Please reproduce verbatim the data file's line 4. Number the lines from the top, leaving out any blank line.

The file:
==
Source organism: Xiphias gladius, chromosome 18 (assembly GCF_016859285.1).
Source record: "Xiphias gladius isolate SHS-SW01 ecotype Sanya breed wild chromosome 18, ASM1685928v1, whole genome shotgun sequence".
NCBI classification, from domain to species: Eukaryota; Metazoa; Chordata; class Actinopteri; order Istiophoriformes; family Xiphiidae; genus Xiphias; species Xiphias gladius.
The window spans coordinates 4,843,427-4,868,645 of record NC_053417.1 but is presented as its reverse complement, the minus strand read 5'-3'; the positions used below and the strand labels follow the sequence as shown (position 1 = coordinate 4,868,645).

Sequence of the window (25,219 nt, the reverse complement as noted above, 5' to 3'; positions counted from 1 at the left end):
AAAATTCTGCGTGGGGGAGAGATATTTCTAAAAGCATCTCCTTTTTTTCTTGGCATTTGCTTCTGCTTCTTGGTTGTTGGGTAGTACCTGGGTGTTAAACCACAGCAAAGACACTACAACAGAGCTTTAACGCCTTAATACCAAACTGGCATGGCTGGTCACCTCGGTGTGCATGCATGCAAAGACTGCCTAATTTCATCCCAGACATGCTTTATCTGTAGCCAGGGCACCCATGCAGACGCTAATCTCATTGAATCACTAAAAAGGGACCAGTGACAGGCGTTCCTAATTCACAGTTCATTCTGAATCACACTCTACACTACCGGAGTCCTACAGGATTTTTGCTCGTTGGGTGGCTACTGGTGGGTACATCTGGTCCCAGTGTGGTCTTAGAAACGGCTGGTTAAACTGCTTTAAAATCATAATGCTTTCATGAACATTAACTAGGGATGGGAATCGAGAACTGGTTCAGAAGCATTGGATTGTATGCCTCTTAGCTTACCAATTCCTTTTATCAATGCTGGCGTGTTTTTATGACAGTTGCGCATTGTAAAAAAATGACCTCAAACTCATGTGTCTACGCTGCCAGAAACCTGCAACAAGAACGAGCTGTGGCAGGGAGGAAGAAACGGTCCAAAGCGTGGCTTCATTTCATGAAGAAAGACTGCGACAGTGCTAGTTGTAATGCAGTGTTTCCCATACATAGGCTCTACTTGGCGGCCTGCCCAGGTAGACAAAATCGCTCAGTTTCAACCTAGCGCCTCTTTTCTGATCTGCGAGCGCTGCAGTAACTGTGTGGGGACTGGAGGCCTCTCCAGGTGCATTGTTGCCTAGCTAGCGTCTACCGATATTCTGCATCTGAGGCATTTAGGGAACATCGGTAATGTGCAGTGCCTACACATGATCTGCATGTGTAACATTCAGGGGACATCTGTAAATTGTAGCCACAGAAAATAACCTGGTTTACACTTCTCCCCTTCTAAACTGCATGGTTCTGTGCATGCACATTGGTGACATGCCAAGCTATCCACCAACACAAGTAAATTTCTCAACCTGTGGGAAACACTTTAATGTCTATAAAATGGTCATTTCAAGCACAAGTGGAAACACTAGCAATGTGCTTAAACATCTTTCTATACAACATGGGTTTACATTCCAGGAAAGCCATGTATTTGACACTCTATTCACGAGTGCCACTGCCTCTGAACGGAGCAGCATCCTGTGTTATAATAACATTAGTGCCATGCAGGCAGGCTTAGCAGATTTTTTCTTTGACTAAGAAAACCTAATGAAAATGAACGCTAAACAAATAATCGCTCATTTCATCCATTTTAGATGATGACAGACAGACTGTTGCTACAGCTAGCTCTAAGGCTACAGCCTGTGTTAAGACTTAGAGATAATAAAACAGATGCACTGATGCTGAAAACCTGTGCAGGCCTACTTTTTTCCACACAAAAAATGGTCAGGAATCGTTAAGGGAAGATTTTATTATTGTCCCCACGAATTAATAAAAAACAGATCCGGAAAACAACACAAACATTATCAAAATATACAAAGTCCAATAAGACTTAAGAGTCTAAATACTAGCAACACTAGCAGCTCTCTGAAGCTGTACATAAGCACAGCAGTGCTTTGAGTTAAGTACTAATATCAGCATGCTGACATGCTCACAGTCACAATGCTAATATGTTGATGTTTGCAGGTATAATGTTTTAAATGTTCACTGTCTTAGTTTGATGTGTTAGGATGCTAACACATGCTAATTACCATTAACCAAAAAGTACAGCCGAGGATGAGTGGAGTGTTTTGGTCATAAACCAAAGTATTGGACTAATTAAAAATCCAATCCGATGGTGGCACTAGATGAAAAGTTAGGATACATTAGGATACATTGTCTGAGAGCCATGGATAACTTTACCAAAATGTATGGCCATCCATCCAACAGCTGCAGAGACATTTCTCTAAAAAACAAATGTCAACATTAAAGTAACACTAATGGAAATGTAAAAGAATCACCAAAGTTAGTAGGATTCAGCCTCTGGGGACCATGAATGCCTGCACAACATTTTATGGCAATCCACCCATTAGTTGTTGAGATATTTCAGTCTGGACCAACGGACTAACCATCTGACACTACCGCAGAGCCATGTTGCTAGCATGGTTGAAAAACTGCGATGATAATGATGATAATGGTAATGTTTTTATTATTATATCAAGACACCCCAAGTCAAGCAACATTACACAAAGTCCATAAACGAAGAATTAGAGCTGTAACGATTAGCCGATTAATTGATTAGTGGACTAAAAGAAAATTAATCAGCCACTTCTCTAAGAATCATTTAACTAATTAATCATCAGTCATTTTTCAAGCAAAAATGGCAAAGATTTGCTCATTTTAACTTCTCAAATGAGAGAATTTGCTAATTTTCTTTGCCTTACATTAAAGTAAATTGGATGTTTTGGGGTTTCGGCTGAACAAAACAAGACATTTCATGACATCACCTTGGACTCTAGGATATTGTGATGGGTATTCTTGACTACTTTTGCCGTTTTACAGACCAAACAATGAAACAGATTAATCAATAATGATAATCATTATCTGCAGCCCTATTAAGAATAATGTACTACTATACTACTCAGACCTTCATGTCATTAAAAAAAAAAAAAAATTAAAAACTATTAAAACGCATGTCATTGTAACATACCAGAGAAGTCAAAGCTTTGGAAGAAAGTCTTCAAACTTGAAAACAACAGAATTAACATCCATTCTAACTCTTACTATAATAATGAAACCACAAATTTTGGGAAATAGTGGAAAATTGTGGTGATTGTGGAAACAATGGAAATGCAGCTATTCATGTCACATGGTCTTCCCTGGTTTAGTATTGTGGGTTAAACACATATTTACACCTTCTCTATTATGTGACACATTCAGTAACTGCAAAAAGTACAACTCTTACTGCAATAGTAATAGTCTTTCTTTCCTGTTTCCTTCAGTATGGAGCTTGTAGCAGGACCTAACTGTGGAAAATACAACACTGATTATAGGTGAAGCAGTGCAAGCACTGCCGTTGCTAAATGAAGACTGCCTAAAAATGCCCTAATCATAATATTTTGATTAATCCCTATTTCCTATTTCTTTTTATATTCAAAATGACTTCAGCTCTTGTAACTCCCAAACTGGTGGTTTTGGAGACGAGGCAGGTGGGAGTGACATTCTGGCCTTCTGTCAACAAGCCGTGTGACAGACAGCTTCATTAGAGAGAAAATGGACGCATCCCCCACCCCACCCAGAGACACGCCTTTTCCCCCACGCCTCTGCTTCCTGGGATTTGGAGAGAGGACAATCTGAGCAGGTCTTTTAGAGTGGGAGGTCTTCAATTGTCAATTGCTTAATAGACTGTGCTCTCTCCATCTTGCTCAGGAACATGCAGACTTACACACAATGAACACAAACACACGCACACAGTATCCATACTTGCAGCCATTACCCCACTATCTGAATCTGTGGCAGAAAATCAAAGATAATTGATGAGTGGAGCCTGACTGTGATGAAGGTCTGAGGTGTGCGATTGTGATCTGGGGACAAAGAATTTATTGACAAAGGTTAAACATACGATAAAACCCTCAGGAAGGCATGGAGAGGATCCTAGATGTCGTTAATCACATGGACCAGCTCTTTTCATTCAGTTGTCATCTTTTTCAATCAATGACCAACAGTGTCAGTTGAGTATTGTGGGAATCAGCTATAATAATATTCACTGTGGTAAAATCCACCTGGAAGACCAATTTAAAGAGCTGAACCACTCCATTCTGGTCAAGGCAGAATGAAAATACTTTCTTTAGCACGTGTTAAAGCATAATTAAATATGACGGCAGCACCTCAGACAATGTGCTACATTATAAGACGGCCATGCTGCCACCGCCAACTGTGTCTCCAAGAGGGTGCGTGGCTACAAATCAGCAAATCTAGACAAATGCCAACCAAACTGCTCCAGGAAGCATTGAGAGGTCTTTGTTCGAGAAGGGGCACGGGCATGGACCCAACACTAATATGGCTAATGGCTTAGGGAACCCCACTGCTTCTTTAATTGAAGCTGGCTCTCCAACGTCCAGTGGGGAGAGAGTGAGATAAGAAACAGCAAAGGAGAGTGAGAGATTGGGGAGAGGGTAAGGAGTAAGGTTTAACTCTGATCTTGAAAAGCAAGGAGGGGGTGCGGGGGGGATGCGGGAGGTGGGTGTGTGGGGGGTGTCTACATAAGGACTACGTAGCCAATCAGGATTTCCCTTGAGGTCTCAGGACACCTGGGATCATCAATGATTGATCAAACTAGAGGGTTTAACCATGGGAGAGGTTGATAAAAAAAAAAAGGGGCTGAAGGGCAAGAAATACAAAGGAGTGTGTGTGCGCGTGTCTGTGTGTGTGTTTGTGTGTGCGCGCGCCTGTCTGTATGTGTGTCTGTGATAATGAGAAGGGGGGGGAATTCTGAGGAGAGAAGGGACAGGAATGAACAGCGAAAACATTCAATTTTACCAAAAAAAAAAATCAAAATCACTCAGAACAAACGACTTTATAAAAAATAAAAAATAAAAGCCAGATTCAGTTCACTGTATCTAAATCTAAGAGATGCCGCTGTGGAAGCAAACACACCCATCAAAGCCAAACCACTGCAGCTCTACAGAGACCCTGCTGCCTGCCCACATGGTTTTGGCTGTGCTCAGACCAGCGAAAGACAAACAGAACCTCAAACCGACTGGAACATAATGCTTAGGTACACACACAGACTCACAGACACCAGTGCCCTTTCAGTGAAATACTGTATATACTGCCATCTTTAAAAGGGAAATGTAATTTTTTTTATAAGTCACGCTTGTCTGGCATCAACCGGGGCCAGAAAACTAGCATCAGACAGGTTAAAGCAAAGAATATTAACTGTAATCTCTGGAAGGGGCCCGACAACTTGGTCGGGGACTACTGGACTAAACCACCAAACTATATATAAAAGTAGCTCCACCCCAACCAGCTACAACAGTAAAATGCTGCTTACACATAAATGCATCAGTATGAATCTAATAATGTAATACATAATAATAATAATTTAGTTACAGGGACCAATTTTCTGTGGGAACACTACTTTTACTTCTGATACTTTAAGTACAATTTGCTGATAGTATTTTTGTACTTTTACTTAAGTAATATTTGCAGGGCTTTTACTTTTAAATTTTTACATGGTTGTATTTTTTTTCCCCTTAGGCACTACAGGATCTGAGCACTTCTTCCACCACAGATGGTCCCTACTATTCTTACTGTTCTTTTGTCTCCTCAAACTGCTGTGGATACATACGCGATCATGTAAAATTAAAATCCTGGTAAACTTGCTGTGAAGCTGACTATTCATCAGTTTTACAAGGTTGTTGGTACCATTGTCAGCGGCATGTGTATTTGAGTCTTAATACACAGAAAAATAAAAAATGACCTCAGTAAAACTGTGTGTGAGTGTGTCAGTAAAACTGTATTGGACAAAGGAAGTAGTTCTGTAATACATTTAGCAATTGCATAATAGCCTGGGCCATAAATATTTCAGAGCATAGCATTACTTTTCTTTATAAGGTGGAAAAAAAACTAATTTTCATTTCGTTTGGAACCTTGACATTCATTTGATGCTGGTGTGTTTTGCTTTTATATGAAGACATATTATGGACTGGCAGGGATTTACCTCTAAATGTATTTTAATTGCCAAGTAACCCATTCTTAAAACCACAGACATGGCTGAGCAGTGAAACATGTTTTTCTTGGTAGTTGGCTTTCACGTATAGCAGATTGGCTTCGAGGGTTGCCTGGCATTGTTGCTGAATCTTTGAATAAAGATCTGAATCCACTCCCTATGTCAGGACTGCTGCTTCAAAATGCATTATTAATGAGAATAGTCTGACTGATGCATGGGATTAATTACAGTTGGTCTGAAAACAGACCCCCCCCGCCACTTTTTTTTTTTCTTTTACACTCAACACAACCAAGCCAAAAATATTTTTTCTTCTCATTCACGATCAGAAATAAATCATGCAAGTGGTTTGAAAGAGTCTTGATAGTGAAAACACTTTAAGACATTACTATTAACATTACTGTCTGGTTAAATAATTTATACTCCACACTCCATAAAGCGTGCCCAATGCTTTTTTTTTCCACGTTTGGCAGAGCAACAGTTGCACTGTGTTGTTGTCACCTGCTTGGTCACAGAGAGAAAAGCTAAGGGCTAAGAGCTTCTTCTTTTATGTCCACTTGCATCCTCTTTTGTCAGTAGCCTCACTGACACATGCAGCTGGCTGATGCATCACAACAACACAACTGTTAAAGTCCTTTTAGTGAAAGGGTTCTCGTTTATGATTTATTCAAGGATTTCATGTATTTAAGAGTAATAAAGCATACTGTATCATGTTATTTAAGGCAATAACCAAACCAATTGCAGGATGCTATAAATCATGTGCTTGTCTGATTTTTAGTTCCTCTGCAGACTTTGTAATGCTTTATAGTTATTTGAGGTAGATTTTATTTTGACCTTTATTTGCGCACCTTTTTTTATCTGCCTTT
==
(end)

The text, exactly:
The window spans coordinates 4,843,427-4,868,645 of record NC_053417.1 but is presented as its reverse complement, the minus strand read 5'-3'; the positions used below and the strand labels follow the sequence as shown (position 1 = coordinate 4,868,645).